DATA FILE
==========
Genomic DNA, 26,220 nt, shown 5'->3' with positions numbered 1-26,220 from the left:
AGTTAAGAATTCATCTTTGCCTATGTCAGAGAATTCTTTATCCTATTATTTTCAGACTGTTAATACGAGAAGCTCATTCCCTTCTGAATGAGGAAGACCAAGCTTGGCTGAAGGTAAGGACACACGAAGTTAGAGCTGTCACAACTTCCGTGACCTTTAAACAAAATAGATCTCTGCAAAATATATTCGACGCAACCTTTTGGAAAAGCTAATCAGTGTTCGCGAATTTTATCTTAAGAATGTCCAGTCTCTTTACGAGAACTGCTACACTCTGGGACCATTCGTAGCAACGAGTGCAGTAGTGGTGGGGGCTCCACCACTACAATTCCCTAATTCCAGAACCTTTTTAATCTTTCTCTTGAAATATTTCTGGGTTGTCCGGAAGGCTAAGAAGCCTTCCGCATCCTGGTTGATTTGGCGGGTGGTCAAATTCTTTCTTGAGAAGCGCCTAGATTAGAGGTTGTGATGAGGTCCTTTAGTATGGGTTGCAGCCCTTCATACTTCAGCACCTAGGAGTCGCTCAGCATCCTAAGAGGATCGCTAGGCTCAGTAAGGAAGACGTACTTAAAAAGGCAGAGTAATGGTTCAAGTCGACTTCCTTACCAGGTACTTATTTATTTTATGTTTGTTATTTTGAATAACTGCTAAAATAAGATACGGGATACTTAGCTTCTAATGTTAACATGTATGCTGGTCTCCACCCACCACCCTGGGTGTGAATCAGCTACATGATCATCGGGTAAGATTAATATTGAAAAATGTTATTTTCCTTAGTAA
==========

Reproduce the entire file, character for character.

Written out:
Genomic DNA, 26,220 nt, shown 5'->3' with positions numbered 1-26,220 from the left:
AGTTAAGAATTCATCTTTGCCTATGTCAGAGAATTCTTTATCCTATTATTTTCAGACTGTTAATACGAGAAGCTCATTCCCTTCTGAATGAGGAAGACCAAGCTTGGCTGAAGGTAAGGACACACGAAGTTAGAGCTGTCACAACTTCCGTGACCTTTAAACAAAATAGATCTCTGCAAAATATATTCGACGCAACCTTTTGGAAAAGCTAATCAGTGTTCGCGAATTTTATCTTAAGAATGTCCAGTCTCTTTACGAGAACTGCTACACTCTGGGACCATTCGTAGCAACGAGTGCAGTAGTGGTGGGGGCTCCACCACTACAATTCCCTAATTCCAGAACCTTTTTAATCTTTCTCTTGAAATATTTCTGGGTTGTCCGGAAGGCTAAGAAGCCTTCCGCATCCTGGTTGATTTGGCGGGTGGTCAAATTCTTTCTTGAGAAGCGCCTAGATTAGAGGTTGTGATGAGGTCCTTTAGTATGGGTTGCAGCCCTTCATACTTCAGCACCTAGGAGTCGCTCAGCATCCTAAGAGGATCGCTAGGCTCAGTAAGGAAGACGTACTTAAAAAGGCAGAGTAATGGTTCAAGTCGACTTCCTTACCAGGTACTTATTTATTTTATGTTTGTTATTTTGAATAACTGCTAAAATAAGATACGGGATACTTAGCTTCTAATGTTAACATGTATGCTGGTCTCCACCCACCACCCTGGGTGTGAATCAGCTACATGATCATCGGGTAAGATTAATATTGAAAAATGTTATTTTCCTTAGTAA